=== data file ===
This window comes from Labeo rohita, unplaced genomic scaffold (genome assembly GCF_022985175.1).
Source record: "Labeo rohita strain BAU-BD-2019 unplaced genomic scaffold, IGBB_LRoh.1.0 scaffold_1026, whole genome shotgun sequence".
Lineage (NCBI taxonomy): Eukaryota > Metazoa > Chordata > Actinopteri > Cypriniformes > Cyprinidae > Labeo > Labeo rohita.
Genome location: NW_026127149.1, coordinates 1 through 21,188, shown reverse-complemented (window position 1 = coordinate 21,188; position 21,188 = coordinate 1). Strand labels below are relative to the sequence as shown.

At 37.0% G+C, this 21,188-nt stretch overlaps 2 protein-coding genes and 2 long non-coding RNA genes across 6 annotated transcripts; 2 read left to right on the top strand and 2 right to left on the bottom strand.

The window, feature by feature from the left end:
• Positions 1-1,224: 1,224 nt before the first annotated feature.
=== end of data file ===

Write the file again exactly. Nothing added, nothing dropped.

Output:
This window comes from Labeo rohita, unplaced genomic scaffold (genome assembly GCF_022985175.1).
Source record: "Labeo rohita strain BAU-BD-2019 unplaced genomic scaffold, IGBB_LRoh.1.0 scaffold_1026, whole genome shotgun sequence".
Lineage (NCBI taxonomy): Eukaryota > Metazoa > Chordata > Actinopteri > Cypriniformes > Cyprinidae > Labeo > Labeo rohita.
Genome location: NW_026127149.1, coordinates 1 through 21,188, shown reverse-complemented (window position 1 = coordinate 21,188; position 21,188 = coordinate 1). Strand labels below are relative to the sequence as shown.

At 37.0% G+C, this 21,188-nt stretch overlaps 2 protein-coding genes and 2 long non-coding RNA genes across 6 annotated transcripts; 2 read left to right on the top strand and 2 right to left on the bottom strand.

The window, feature by feature from the left end:
• Positions 1-1,224: 1,224 nt before the first annotated feature.